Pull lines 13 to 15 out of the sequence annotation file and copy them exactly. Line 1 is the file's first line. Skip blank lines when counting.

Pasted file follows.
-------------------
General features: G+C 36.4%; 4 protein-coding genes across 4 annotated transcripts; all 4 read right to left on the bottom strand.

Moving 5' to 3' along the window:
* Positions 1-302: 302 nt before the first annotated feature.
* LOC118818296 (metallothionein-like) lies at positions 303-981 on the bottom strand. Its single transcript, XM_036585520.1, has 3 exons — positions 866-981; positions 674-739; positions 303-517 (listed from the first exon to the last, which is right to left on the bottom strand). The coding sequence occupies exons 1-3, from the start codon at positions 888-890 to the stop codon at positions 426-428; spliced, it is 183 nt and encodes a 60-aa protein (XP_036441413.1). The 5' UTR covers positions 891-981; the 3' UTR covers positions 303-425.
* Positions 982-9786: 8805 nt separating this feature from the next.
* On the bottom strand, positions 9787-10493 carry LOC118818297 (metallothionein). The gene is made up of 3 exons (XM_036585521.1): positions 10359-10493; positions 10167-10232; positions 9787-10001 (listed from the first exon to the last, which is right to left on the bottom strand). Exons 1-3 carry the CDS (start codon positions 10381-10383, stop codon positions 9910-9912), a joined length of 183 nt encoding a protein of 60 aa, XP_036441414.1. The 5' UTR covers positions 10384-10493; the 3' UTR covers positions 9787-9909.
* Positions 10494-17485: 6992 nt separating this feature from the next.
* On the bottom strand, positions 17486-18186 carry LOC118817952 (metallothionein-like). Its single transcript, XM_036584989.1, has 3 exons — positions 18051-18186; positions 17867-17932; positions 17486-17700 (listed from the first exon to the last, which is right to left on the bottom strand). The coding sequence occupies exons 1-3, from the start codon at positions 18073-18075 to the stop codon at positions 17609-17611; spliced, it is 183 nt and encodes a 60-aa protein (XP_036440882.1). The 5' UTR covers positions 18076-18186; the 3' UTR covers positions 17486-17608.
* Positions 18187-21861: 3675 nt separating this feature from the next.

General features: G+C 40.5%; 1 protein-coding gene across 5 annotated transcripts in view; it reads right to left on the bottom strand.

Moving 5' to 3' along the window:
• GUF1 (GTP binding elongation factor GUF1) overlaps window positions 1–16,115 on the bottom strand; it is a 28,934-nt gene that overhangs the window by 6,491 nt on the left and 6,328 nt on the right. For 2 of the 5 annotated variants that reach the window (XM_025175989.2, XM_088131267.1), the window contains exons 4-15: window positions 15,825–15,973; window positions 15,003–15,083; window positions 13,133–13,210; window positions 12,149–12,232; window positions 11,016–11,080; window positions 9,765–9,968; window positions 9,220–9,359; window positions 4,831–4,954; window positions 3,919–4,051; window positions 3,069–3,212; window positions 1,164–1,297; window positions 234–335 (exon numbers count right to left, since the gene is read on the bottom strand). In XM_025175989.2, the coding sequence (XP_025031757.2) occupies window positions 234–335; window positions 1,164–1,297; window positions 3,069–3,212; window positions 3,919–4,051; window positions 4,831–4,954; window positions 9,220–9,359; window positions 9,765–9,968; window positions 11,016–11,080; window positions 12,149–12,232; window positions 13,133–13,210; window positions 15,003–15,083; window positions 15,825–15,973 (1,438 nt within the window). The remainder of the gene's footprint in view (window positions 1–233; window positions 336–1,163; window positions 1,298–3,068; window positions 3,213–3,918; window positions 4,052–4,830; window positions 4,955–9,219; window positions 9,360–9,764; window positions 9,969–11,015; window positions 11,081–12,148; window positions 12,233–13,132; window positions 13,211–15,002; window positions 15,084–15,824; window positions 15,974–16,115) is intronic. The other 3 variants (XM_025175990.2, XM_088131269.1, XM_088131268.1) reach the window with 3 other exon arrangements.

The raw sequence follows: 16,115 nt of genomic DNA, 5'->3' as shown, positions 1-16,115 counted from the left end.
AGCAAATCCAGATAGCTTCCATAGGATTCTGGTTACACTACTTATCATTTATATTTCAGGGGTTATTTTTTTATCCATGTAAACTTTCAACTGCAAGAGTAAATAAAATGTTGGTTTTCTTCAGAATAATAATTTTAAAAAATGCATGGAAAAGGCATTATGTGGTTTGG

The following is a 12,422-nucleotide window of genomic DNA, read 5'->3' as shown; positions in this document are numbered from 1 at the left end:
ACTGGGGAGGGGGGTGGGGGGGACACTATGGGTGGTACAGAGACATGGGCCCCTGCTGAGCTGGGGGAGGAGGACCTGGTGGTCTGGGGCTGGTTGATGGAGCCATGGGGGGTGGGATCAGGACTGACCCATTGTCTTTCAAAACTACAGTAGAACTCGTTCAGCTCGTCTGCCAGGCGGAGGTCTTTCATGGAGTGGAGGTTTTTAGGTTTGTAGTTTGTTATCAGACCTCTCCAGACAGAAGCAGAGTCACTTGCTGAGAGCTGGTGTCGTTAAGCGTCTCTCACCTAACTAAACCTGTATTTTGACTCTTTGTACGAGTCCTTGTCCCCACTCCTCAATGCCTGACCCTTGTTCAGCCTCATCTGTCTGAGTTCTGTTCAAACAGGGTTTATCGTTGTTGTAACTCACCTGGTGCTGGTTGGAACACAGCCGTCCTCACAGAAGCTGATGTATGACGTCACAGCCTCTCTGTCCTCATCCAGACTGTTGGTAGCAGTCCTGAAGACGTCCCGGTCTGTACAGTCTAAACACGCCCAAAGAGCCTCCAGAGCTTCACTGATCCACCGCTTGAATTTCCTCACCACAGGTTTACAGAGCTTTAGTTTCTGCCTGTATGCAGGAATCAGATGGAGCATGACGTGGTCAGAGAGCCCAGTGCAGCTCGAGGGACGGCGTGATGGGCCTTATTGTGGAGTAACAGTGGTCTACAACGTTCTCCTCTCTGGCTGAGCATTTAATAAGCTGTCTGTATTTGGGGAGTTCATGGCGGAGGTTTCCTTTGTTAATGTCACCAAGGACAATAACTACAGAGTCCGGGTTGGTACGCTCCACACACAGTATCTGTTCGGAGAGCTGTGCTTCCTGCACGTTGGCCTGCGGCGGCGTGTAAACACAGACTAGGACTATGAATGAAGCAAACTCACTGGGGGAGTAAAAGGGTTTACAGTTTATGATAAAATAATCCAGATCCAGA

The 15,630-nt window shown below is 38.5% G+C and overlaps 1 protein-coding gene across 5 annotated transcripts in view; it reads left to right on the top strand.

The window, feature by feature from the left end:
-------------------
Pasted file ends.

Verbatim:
The raw sequence follows: 16,115 nt of genomic DNA, 5'->3' as shown, positions 1-16,115 counted from the left end.
AGCAAATCCAGATAGCTTCCATAGGATTCTGGTTACACTACTTATCATTTATATTTCAGGGGTTATTTTTTTATCCATGTAAACTTTCAACTGCAAGAGTAAATAAAATGTTGGTTTTCTTCAGAATAATAATTTTAAAAAATGCATGGAAAAGGCATTATGTGGTTTGG

The following is a 12,422-nucleotide window of genomic DNA, read 5'->3' as shown; positions in this document are numbered from 1 at the left end: